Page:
Fifteen RCTs (n=15,111) were included in the review. Sample sizes ranged from 75 to 6,706 participants. Trials were randomised by computer, centrally, by telephone, or by a pre-determined random order (e.g. stratified by study centre). Mean follow-up durations, where reported, ranged from 1.0 to 3.1 years.
Warfarin versus placebo (four RCTs): There was no significant difference in the number of thromboembolic events between patients receiving warfarin and those receiving placebo. Trials assessing major bleeding showed a statistically significantly greater frequency in the warfarin group compared to placebo, OR 3.01 (95% CI: 1.31 to 6.92).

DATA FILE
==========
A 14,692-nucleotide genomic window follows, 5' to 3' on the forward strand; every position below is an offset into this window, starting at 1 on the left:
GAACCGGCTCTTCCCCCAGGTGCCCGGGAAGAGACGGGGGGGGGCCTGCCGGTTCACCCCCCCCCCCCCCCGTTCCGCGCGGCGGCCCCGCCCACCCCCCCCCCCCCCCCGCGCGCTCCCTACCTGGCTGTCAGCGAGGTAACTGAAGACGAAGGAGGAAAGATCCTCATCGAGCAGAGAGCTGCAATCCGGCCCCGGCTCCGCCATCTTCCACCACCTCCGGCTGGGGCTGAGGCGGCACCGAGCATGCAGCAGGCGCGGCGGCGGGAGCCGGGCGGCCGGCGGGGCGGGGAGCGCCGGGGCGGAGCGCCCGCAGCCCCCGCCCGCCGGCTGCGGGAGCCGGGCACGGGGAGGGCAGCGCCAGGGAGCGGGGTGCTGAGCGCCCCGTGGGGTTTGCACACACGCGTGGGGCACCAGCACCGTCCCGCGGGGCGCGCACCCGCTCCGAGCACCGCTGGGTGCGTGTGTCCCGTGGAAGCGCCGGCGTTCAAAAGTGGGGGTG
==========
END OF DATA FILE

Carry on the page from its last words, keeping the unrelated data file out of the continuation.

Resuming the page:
Warfarin versus antiplatelet agents (nine RCTs): There was a significant difference in the prevention of systemic embolism, with fewer systemic embolisms occurring in patients receiving warfarin compared to those receiving antiplatelet, OR 0.50 (95% CI: 0.33 to 0.75). There was no significant difference in risk of major bleeding between the two treatment groups.
Warfarin versus low-dose warfarin with or without aspirin (five RCTs): There were no statistically significant differences in the number of thromboembolic events in trials comparing warfarin with low-dose warfarin (four RCTs), or low-dose warfarin with aspirin (two RCTs). There was a significantly greater risk of major bleeding in patients receiving warfarin compared to low-dose warfarin (OR 2.88, 95% CI: 1.09 to 7.60; four RCTs), but no difference between warfarin and low-dose warfarin with aspirin (two RCTs).
There was no significant statistical heterogeneity among trials for any analyses. There was no evidence of publication bias among trials comparing warfarin and antiplatelet agents, but analysis for other comparisons were unclear due to the small number of trials.